Hey, Am I being stupid? risky rides? - Page 2
   

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Hey, Am I being stupid? risky rides?

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        03-04-2012, 06:58 AM
      #11
    Banned
    I ride alone a lot and where I am based is quite isolated and of course no matter what you do and where you go there's intrinsic risk and the risk is increased doing what you do.

    The 2 things that concern me most is the fact you don't seem to take account for horse's footing and light.

    I'm thinking the fact you've posted to tell us what you're doing means though that you know it's not "normal" and have some concern.

    Do you know how to undertake a risk assessment?

    You need to identify the Hazards: The potential for harm.

    Then the Risk: The probability (or likelihood) of harm actually occurring and the severity of its consequences.

    Then you need to undertake the process of deciding on actions to be taken to reduce risk to an acceptable level by implementing control measures

    It's not sounding to me like you're actually taking anything into consideration with regard to the footing and awareness of your surroundings or tack failure or poor light and the ability for you and the horse to properly see where you are and what's ahead.

    You mention some things you take but you don't say such as how long you're out? How well do you know the area? How far are you travelling? How far are you from where people live?
    If you tell someone roughly what route you'll take? What approx time you're due back? What arrangements you've made if you don't get back at the planned time? E.g. Is there vehicular access for the person who knows where you've gone? Whether the woods are near roads and hence if you come off and the horse gets free if there's any potential increased risk there? What personal protective equipment are you wearing e.g. Hat? Safety body protector? Boots? High viz outerwear? Do you/should you carry a whistle? Map? Torch? Emergency provisions?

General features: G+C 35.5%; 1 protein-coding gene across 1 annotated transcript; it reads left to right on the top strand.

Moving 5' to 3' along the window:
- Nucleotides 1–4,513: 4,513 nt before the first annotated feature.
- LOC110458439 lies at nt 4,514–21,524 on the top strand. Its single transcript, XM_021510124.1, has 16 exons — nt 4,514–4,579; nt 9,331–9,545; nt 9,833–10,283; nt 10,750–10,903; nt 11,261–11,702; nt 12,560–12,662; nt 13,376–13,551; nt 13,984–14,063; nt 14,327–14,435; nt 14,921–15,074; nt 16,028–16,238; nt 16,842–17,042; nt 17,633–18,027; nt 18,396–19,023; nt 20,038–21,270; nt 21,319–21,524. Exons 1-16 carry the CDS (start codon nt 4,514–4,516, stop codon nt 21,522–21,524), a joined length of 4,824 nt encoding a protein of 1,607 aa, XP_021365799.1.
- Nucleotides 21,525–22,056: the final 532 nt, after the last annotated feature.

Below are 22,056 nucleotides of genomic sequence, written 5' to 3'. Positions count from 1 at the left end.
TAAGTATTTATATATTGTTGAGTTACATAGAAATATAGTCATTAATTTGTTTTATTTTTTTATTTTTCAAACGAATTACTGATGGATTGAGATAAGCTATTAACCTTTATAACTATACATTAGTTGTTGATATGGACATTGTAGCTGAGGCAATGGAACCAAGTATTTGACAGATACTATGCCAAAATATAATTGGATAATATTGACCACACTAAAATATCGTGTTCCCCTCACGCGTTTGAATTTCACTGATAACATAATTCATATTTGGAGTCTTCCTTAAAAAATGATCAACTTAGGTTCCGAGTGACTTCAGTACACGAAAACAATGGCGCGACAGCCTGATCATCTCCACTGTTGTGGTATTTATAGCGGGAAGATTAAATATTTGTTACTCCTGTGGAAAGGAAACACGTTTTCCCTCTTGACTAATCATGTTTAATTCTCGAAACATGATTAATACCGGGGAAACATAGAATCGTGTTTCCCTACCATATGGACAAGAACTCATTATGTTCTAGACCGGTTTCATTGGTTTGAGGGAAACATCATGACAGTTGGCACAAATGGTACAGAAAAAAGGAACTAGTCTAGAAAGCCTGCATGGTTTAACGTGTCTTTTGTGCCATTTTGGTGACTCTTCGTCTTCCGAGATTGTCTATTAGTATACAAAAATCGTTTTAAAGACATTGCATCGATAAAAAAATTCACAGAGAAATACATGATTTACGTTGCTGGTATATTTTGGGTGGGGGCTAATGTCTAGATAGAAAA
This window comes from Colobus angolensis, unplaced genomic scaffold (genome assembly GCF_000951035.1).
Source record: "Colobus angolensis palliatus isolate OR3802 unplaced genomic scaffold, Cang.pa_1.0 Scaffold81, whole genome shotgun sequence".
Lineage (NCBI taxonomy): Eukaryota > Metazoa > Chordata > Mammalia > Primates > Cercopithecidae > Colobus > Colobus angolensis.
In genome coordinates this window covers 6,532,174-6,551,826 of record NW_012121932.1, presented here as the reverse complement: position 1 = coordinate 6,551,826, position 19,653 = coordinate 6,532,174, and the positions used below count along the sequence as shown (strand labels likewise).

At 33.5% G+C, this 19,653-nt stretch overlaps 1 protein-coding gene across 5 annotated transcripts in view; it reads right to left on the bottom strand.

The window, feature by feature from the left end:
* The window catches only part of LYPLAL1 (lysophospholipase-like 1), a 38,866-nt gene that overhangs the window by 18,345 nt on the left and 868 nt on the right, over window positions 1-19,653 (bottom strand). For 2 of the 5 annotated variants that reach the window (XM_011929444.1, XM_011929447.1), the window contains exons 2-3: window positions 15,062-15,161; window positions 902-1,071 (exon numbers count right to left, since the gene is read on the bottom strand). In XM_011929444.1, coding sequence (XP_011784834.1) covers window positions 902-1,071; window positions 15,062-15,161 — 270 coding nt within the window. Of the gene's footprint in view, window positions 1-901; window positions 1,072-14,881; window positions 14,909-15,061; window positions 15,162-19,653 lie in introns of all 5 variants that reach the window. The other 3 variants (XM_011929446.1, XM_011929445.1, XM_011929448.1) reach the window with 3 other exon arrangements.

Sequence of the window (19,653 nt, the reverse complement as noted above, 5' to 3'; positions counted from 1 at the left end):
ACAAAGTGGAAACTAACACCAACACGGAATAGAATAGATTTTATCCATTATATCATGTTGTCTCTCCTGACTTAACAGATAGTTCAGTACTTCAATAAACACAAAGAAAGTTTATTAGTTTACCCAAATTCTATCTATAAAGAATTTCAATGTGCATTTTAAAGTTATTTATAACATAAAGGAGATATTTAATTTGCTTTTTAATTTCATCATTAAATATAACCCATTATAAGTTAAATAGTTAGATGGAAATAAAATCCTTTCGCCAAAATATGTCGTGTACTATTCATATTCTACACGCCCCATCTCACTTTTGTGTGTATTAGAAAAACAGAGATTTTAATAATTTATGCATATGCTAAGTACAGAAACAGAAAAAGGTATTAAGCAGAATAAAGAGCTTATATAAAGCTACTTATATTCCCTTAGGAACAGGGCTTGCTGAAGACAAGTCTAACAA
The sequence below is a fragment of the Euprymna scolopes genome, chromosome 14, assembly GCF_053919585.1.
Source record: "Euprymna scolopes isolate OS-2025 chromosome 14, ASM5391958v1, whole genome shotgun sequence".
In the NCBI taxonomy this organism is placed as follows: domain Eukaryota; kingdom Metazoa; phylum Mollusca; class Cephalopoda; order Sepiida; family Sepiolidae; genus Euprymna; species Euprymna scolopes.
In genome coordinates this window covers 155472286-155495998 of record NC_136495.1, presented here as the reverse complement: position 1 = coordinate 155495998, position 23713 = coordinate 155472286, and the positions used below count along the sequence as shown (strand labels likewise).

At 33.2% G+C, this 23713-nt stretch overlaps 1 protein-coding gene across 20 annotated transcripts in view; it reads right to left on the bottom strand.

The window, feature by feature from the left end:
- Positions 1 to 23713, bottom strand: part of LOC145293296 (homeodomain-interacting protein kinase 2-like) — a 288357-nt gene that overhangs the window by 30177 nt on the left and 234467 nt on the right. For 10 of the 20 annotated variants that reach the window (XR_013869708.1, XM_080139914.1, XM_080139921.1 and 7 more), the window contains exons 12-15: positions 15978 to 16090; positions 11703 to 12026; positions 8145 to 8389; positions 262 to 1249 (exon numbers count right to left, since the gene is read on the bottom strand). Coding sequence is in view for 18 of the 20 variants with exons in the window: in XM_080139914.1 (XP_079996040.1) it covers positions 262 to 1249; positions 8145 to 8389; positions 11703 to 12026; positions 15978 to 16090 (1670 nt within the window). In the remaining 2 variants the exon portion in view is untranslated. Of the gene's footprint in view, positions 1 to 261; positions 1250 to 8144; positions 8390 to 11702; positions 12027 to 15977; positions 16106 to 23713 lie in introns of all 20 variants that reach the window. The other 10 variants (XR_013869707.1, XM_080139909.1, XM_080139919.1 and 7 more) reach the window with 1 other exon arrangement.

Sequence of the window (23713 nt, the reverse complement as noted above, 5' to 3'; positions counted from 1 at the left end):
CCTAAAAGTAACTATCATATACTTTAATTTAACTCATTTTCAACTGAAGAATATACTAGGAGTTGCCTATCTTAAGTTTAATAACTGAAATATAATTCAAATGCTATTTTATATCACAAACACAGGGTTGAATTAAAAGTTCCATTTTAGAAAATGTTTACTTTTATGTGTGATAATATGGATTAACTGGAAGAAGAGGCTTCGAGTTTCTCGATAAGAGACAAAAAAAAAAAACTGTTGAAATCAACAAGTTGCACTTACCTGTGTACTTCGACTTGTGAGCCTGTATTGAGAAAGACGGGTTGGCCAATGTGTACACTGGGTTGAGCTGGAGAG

Answer all that lot and I'll tell you whether IMO you're managing risk or taking unnecessary risks.
         
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        03-04-2012, 06:57 PM
      #12
    Green Broke
    Quote:
    Originally Posted by hoopla    
    I ride alone a lot and where I am based is quite isolated and of course no matter what you do and where you go there's intrinsic risk and the risk is increased doing what you do.

    The 2 things that concern me most is the fact you don't seem to take account for horse's footing and light.

    I'm thinking the fact you've posted to tell us what you're doing means though that you know it's not "normal" and have some concern.

    Do you know how to undertake a risk assessment?

    You need to identify the Hazards: The potential for harm.

    Then the Risk: The probability (or likelihood) of harm actually occurring and the severity of its consequences.

    Then you need to undertake the process of deciding on actions to be taken to reduce risk to an acceptable level by implementing control measures

    It's not sounding to me like you're actually taking anything into consideration with regard to the footing and awareness of your surroundings or tack failure or poor light and the ability for you and the horse to properly see where you are and what's ahead.

    You mention some things you take but you don't say such as how long you're out? How well do you know the area? How far are you travelling? How far are you from where people live?
    If you tell someone roughly what route you'll take? What approx time you're due back? What arrangements you've made if you don't get back at the planned time? E.g. Is there vehicular access for the person who knows where you've gone? Whether the woods are near roads and hence if you come off and the horse gets free if there's any potential increased risk there? What personal protective equipment are you wearing e.g. Hat? Safety body protector? Boots? High viz outerwear? Do you/should you carry a whistle? Map? Torch? Emergency provisions?
    Answer all that lot and I'll tell you whether IMO you're managing risk or taking unnecessary risks.